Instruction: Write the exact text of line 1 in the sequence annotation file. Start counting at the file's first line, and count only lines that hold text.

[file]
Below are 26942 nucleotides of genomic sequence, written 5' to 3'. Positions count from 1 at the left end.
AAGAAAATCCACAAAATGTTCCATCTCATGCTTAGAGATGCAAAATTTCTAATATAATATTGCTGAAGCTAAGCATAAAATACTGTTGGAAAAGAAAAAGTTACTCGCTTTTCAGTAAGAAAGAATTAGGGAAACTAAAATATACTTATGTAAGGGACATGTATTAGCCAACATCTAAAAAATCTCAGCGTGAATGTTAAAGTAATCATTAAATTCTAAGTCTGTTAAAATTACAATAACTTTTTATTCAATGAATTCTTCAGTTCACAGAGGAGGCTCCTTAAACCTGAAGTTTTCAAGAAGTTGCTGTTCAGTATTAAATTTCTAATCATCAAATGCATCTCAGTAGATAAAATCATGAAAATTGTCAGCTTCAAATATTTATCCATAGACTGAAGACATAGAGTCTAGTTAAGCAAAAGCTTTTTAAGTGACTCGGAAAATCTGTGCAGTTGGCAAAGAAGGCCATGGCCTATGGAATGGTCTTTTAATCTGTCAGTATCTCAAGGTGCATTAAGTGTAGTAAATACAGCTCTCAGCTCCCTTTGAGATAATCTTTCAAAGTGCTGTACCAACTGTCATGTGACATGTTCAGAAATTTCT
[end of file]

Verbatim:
Below are 26942 nucleotides of genomic sequence, written 5' to 3'. Positions count from 1 at the left end.